Kiss & Tell: Pink haze all around

Rosé: You’ve Come A Long Way Baby




From ancient Greece, where they created a field blend of red and white grapes (think “You got chocolate in my peanut butter”) to a Hamptons summer obsession, rosé has a colorful history. It is said in 6th Century BC, the Phocaeans took this pink wine made from reds to Massalia which is now Marseilles, and the Romans spread its popularity. In the U.S., it was the famed Mateus and Lancers rosé which flooded the market and became the ladies’ version of alcohol with training wheels. They weren’t taken seriously but the bottles did serve as lovely candlestick holders. (I, of course, had a fine palate and was drinking Riunite Lambrusco.)

In 1972, the famed Sutter Home White Zinfandel created a pink-hazed craze for bridge clubs and Junior Leagues and made plane travel much more enjoyable. Julia Child was one of rosé’s few defenders, claiming that it could be served with anything, yet any sommelier worth their tempestuous taste buds wouldn’t consider putting it on a wine list. But rosé was not insulted and pushed on, even attracting the likes of Brad Pitt and Angelina Jolie to create their own label in 2000.

Luxury rosé managed to escape from its oxymoronic roots. From 2013 to 2014, sales of rosés over $20 grew 41 percent in the U.S. compared to one-percent growth for all other wine categories, according to Bloomberg. “Rosé all day” continued to rise in popularity to the point when in the summer of 2014, Wölffer Estate Vineyards ran out of cases of its rosé. Cryptocurrency had nothing on the secret stashes traded on the black market. Now rosé is consumed in such vast quantities it is jokingly referred to as Hamptons pool water. And even though women flock to the enticing blush color and flowery labels, men have also learned that pink isn’t just for pocket squares. Now rosé has earned a place at the tasting table and has gone from off the rack to high-wine fashion.

For National Rosé Day (which is annually observed the second Saturday in June), Topping Rose House in Bridgehampton hosted a garden party for Chateau de Berne, part of the Provence Rosé Group. Anything French and pink is always good in my book. The aforementioned Romans built the 1235-acre site of the Chateau de Berne Estate in Provence, where over 300 acres of vines are sustainably farmed. The Estate is also home to a five-star Relais & Chateau Hotel and Spa and Michelin-starred Restaurant. (Bonjour frequent flyer miles!)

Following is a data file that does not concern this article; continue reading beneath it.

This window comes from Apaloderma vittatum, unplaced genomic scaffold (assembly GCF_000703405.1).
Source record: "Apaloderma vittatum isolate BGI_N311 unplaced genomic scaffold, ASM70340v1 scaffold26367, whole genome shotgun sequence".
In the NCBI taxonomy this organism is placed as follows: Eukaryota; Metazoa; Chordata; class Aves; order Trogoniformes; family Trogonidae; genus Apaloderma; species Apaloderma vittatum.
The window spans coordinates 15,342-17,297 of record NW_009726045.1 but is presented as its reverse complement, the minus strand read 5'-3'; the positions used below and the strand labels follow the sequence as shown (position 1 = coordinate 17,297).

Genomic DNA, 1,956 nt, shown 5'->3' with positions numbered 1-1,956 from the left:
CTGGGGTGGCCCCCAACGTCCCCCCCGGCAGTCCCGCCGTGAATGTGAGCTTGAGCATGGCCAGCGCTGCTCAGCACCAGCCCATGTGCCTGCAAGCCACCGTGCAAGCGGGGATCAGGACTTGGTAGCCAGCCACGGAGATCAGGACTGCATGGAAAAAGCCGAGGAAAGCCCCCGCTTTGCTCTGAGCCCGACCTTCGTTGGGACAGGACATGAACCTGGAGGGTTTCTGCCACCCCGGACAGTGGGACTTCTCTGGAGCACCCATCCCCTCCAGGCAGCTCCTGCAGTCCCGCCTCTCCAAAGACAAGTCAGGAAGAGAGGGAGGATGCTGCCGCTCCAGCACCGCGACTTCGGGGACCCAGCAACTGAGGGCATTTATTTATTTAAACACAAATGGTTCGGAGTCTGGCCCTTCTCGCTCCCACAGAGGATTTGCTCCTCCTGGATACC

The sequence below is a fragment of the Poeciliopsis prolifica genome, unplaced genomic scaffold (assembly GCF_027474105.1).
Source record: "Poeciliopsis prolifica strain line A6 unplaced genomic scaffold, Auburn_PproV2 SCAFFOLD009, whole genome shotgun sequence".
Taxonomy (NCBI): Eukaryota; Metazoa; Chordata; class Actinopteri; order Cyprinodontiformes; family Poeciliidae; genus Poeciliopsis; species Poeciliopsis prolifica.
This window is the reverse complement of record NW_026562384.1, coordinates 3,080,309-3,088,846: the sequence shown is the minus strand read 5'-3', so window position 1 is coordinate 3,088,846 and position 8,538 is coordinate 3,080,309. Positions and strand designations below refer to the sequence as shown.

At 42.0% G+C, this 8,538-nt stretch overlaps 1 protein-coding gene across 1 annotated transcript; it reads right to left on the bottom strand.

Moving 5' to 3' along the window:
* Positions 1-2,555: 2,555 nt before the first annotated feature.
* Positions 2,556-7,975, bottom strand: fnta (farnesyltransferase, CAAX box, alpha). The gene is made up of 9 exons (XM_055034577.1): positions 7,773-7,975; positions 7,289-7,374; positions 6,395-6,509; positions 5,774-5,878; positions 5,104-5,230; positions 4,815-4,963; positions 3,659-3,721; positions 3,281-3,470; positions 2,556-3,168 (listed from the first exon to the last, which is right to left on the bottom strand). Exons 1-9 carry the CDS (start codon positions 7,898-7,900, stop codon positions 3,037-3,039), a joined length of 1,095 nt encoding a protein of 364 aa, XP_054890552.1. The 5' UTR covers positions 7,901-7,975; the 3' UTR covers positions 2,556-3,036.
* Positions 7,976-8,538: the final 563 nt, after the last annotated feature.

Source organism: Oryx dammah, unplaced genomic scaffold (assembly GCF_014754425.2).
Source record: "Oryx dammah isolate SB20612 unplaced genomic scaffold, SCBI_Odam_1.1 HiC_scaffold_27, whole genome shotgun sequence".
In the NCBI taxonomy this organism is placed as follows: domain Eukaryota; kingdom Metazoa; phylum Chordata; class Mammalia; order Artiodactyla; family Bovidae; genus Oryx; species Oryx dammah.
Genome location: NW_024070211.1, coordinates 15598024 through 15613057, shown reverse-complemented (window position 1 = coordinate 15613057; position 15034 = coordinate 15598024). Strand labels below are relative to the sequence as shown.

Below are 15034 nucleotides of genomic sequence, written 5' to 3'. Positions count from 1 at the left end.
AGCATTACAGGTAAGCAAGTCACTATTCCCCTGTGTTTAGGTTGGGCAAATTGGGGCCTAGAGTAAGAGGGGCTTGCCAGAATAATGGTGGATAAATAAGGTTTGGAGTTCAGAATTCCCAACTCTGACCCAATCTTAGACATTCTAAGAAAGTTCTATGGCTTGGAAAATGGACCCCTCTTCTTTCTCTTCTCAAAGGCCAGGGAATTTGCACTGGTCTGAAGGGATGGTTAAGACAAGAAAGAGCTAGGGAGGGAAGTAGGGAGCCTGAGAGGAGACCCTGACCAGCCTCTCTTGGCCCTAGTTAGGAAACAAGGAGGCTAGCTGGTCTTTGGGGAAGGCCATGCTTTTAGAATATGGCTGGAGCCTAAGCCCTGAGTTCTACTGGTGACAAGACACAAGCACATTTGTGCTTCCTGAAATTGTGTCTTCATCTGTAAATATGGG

Sommelier Jon McDaniel was kind enough to provide tasting notes for the delectable nectars from winemaker Alexis Cornu. The descriptions are as luscious as the wines and make me want to put on a white flowing dress with a daisy chain in my hair and run through lavender fields to the sounds of Jacques Brel — or at least saunter over to Starbucks with a sparkle in my eye.

Inspiration, “Dry in the finish with flavors of fresh strawberry, Provencal lavender, and picked basil.” Romance, my personal favorite (no surprise there), “Beautiful floral and berry aromas awaken your senses with freshly picked summer peaches and strawberry cream.” And if you are going to judge a wine by its bottle, there is the Ultimate Provence, another estate in the wine group near Saint Tropez on 100 acres with a new hotel, restaurant, and event space. The carved bottle promises, “Layers of raspberry, strawberry jam in the nose invite you to a gorgeous, yet spicy palate.” I swear in my next life I want to be a wine writer.

So, come on my friend rosé, you and I have both been underrated and only gotten more sophisticated with age. We have come a long way, and I can’t wait to see where we go next. Bring your passport.

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